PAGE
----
proof of the fact of intoxication. Moreover, the presumption of guilt created by the Leary rule is irrebutable.27The exclusion of evidence of intoxication converted general intent of-fences to absolute liability offences by not considering a potentially crucial factor in determining whether the accused had the required mens rea. In addition, the presumption of innocence was violated when the fault of becoming intoxicated was substituted for the fault of the particular general intent offence. Dickson C.J. also concluded that the Leary rule could not be justified under section 1 of the Charter be-cause it would require people to be convicted for unintended or unforeseen crimes. He argued: "[I]t has not been demonstrated that risk of imprisonment of a few innocent persons is required to attain the goal of protecting the public from drunken offenders."28If public protection required special measures to deal with intoxicated offenders, that should be done by Parliament, not the courts. This could be done through the creation of an offence that punished the accused for being drunk and dangerous.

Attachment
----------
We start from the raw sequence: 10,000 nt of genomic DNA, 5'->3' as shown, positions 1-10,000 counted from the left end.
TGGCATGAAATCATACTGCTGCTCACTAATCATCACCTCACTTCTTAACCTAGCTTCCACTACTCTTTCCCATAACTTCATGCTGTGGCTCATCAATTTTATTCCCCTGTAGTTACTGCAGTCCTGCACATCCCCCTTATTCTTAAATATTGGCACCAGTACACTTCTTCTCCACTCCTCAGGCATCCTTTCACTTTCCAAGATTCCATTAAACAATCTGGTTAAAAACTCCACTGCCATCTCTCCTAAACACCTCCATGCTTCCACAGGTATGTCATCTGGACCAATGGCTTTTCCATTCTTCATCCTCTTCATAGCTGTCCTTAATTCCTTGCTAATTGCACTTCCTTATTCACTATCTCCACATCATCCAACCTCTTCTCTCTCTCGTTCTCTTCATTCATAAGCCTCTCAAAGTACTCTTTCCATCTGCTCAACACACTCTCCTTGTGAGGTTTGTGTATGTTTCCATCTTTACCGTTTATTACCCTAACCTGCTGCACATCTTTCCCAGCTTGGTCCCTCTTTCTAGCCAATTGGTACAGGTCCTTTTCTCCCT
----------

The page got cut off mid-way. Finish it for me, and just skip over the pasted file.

Justice Wilson fashioned a novel compromise position that was later to command support from a majority of the Court in Daviault. Unlike Dickson C.J., she retained the distinction between general and specific intent offences. In most cases, the minimal intent required for the commission of a general intent offence could be inferred from the commission of the act. In Bernard, for example, the accused was guilty of the general intent offence of sexual assault causing bodily harm because it was clear that he engaged in "intentional and voluntary, as opposed to accidental or involuntary, application of force."29Wilson J. also disagreed with Dickson C.J. that the Leary rule violated section 7 of the Charter. An accused who voluntarily became so intoxicated as not to have the minimal awareness required for a general intent of-fence was not a morally innocent person who should be protected from conviction under section 7 of the Charter.30However, the "real concern" for Wilson J. arose under section 11(d), because the fault of becoming
drunk would under the Leary rule be substituted for the fault of the particular offence charged. Wilson J. elaborated: